Trevor Hofbauer flashed three fingers and a wide smile as he crossed the finish line on Sunday.
The 30-year-old from Calgary captured his third Canadian title at the TCS Toronto Waterfront Marathon on Sunday, while Malindi Elmore won the women’s crown in her Toronto race debut.
And while Hofbauer’s time was more than a minute off his personal best, and he “did not feel good out there,” he was pleased to cap a tiring season with a victory.
“I’m a little sore. Might need a nap this afternoon,” Hofbauer said with a laugh. “It’s been a long year, pretty challenging year, so to just get on the start line here today was an accomplishment in itself, and then finish the race, my body’s just sore. I’m tired. I just want to go to bed. I want to rest and just go from there.”
Hofbauer, who was 15th in the Boston Marathon in April, ran two hours 11 minutes to finish fifth overall, claiming the national title as the top Canadian. He also won the Toronto race in 2017 and ‘19, where he set his personal best of 2:09:51.
Yihunilign Adane of Ethiopia, who won the Barcelona marathon in May, was the overall winner, crossing in 2:07:18
Rory Linkletter of Calgary, who placed 20th at the world championships less than two months ago, was the second Canadian, finishing seventh overall (2:13:32). Lee Wesselius of River Glade, N.B., a large-animal veterinarian, was ninth overall and the third Canadian (2:16:51).
“It was a battle up there with Trevor,” said Linkletter, whose wife Jill and young son Jason were at the finish line.
Linkletter pushed the pace in the second half and pulled ahead of Hofbauer to lead the Canadian field for about two kilometres.
“It’s been a long year, we knew Toronto would be the icing on the cake, so whatever I accomplished here today was going to be a bonus no matter what,” Linkletter said.
Elmore ran 2:25:14 to capture the national women’s crown. The 42-year-old from Kelowna, B.C., was fourth overall.
Antonina Kwambai of Kenya was the overall women’s winner (2:23:20). Dayna Pidhoresky was seventh overall and the second Canadian woman (2:30:58), while Sasha Gollish was right behind her in eighth, and the third Canadian (2:31:40).
Elmore has resurrected her running career after competing in the 2004 Athens Olympics in the 1,500 metres and then returning to the Games 17 years later to finish ninth in the Tokyo Olympic marathon last year.
She had the Toronto marathon in her sights as far back as 2012, but became pregnant with her first of two sons that year.
“I kind of put it to rest obviously for a number of years,” Elmore said. “But yeah, this was the first marathon I ever wanted to do.”
She had crushed the Canadian record in just her second time running the distance (2:24:50 in early 2020), but saw it fall to Natasha Wodak, who ran 2:23:12 in Berlin last month.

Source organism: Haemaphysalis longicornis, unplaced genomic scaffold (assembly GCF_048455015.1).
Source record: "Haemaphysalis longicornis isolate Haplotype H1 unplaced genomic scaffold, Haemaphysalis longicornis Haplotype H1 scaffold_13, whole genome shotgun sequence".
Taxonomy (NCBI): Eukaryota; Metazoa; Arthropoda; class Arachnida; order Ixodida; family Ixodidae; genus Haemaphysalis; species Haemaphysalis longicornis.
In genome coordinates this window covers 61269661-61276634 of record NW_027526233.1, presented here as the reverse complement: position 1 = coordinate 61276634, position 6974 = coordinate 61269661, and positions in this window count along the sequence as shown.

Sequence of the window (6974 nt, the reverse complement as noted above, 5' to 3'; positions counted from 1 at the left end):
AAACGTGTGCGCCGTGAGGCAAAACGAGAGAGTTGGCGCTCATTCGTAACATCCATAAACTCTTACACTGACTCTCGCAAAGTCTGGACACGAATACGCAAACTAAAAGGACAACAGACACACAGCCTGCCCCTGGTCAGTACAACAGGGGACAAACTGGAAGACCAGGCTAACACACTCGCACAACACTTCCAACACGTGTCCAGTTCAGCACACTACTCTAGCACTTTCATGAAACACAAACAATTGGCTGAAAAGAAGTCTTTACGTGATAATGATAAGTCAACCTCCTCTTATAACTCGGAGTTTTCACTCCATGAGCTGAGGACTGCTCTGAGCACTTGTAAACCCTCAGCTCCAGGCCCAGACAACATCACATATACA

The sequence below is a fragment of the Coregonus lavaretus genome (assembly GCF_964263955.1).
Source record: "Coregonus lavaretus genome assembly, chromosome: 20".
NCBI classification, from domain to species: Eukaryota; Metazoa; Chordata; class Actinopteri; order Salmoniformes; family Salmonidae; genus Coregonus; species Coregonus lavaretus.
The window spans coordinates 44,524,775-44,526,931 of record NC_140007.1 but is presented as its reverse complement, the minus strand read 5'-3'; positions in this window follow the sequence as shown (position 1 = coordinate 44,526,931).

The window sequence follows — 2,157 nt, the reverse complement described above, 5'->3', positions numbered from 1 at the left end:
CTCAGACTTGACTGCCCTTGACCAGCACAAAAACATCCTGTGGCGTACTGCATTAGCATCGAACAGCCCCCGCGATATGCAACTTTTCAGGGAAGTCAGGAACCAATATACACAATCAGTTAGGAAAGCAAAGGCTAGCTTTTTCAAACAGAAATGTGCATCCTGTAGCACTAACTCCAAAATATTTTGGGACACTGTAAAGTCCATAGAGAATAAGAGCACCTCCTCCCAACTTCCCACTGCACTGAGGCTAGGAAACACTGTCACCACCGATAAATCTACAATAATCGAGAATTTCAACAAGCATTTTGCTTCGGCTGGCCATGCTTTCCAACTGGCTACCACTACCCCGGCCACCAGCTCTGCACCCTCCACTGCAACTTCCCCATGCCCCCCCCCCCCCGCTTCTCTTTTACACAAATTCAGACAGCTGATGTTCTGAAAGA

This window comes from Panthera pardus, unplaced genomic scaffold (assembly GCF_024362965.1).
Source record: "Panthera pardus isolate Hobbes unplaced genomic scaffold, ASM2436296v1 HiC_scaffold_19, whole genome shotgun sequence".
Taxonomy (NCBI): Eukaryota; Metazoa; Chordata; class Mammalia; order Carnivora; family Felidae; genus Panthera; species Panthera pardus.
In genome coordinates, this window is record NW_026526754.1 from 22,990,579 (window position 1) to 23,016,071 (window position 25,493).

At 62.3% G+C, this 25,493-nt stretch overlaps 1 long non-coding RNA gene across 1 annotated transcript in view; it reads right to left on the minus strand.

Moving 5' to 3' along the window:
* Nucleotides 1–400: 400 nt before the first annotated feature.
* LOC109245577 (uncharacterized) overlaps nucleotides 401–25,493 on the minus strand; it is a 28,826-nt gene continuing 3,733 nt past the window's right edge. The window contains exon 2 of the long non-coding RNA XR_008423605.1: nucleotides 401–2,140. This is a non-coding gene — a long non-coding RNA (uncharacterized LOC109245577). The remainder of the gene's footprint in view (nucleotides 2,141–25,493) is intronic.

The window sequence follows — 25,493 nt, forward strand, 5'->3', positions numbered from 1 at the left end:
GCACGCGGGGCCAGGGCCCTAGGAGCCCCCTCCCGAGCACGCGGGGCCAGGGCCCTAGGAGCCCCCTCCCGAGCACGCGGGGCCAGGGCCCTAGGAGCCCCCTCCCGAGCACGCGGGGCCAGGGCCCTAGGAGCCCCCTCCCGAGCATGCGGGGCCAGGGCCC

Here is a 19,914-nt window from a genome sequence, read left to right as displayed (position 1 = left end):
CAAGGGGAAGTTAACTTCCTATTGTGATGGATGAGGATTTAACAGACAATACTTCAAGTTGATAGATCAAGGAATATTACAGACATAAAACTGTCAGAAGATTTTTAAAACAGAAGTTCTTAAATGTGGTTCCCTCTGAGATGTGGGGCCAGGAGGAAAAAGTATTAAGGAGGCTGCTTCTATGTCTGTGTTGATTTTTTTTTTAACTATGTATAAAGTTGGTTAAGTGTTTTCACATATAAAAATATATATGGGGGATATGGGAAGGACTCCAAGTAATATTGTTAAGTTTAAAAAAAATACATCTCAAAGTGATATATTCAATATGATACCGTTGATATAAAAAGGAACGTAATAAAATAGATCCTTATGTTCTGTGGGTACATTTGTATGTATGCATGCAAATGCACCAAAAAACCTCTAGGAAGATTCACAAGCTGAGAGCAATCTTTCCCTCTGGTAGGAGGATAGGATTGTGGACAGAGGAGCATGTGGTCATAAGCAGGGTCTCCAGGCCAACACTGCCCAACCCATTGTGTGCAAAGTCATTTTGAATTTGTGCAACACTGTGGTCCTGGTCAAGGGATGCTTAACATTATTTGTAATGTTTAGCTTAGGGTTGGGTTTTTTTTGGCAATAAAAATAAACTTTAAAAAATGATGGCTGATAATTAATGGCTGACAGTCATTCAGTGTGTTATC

The big winner Sunday was race director Alan Brookes and his staff, as it was the first time the race has been held live in three years, due to COVID-19. A virtual race was held last year. Crowds a half a dozen deep lined the final stretch to the finish line.
“It was awesome to see the community out in full force,” said Gollish, a Torontonian.
“The fans were loud along the course, so a lot of fun out there, it’s great post (COVID-19) lockdown,” added Hofbauer, wearing a Canadian flag like a cape around his shoulders.
Elmore, who hopes to race for Canada at the 2024 Paris Olympics, said there were plenty of international fall marathons to choose from, but she couldn’t pass up the chance to compete on home soil.
“I was like, I want to run a Canadian marathon. I want to be with my people here. And I have six or seven people who I coach who are also racing today and then my oldest (son Charlie, who’s eight) is here. It just made sense to come here,” she said. “Doing Canada’s marquee marathon is a cool thing.”
While Elmore and Hofbauer are friends and often train together in Kelowna, she’ll be his coach in the upcoming U Sports cross-country season. Elmore is the cross-country coach at UBC Okanagan.
Asked what to expect, Hofbauer laughed and said he anticipates a lot of hot baths with epsom salts to soothe his sore muscles.
Some 22,000 runners — including a marathoner carrying an ironing board in an effort to break a Guinness World Record — participated in the event, which included a 5K, half-marathon and marathon. The fast and flat 42.195-kilometre marathon course first stretched west and then east along the lakeshore. The start and finish line were in front of Toronto City Hall.
Lori Ewing, The Canadian Press